Definition of the word “Woke”:
I find the adjective “woke” to be very clumsy. It really doesn’t roll off the tongue. I avoid its use, but I am intrigued with how it became an insult. Surely, most of us aspire to be alert to social injustice and discrimination.
The phrase “Stay Woke” emerged in 1930’s African-American Vernacular English (“AAVE”) . It can be heard in the Lead Belly video below. In the song “Scotsboro Boys”, Lead Belly sings about nine black men jailed in 1931 on the trumped-up charges of rape of two white women. Subsequently, after many trials and appeals, all nine were granted full pardons. However, three of them only received their pardons posthumously. Lead Belly uses “Scottsboro Boys” to warn “Black Americans” to be aware of racially motivated threats, particularly in the deep south of the US. Again, pretty good usage of this African American vernacular, I think!
Barry Beckham’s 1971 play Garvey Lives! includes the line”I been sleeping all my life. And now that Mr. Garvey done woke me up, I’m gon’ stay woke. And I’m gon’ help him wake up other black folk.” The interpretation: A call to global black citizens to become more socially and politically conscious. Good so far? I am!
Around 2010, The Economist noticed the term and the hashtag #staywoke had begun to spread on-line. Erykah Badu, in support of the anti-Putin Russian punk group Pussy Riot, wrote: “Truth requires no belief. Stay woke. Watch closely. #FreePussyRiot”. Great usage, particularly in the current context of the Russian war in the Ukraine.
On August 9, 2014 a police officer shot Michael Brown in Ferguson, Missouri. Almost immediately, Black Lives Matter (“BLM”) popularized the phrase to urge awareness of police abuses. Without entering into a debate of the BLM movement, “stay woke” remained a warning to be aware of visible minority vulnerability to police brutality.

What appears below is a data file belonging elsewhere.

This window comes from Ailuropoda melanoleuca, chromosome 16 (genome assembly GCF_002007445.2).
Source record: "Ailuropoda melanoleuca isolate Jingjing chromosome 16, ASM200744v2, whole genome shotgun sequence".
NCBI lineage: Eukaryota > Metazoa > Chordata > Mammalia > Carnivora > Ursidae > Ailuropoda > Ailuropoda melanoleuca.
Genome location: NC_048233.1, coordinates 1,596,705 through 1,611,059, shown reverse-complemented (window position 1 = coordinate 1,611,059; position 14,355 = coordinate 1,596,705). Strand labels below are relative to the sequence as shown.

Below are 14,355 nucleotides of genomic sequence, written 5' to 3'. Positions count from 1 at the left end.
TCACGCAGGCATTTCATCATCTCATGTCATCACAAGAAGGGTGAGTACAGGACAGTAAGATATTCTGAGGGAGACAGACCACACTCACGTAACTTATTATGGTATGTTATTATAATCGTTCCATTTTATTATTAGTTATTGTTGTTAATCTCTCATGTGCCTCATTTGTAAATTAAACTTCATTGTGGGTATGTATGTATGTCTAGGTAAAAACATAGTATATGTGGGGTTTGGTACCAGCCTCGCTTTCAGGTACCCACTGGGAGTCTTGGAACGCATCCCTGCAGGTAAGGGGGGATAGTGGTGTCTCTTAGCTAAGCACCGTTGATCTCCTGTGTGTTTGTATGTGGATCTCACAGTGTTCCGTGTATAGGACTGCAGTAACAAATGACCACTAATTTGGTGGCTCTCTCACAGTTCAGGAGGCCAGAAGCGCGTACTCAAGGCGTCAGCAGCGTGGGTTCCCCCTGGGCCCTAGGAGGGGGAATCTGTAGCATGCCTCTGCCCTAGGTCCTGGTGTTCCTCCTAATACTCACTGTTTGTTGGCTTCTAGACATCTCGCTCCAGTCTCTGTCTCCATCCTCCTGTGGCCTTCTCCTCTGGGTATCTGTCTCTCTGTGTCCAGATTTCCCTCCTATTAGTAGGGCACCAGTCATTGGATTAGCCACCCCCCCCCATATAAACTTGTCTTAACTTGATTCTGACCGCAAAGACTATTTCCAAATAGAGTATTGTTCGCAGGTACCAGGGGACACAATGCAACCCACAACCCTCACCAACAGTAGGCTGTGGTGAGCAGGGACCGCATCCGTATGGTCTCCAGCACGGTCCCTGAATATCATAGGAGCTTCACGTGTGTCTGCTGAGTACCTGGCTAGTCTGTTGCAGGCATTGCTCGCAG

Then in May 2016, the Stay Woke: The Black Lives Matter Movement documentary aired on BET+. Multiple movements latched onto the catch phrase that had its origins in the 1930s. The Lead Belly AAVE expression went from:
The Oxford English Dictionary added woke, the adjective, in June 2017. Merriam-Webster followed suit in September 2017. This led to Saturday Night Live harpooning its usage.
From Scottsboro and Lead Belly to Ferguson and BLM, “woke” was about racism and its consequential violence. This delayed the weaponization of the term. No political or social group wanted to be labeled anti-antiracist.
However, with BLM’s emergence the term and its inclusion in Oxford and Merriam-Webster dictionaries, usage exploded. Various “progressive” causes urged people to “be woke” to numerous issues plus real and perceived injustices. This completed the appropriation of a term that had originated in the African-American Vernacular to raise awareness of the impact and violence of racial injustices.
Progressives built a bigger and bigger tent for “woke” issues. The right happily piled on by linking any cause it opposed to being “Woke” making it easier to use the term as an insult. Just some examples:
So, woke at its best:
But with its link to every “progressive cause”, real or imagined,
“I want to live long enough to see the younger generation not be woke enough for the next generation. It’s going to happen. Don’t they realize that it’s like, they’re next? That’s what’s funny.”Ricky Gervais
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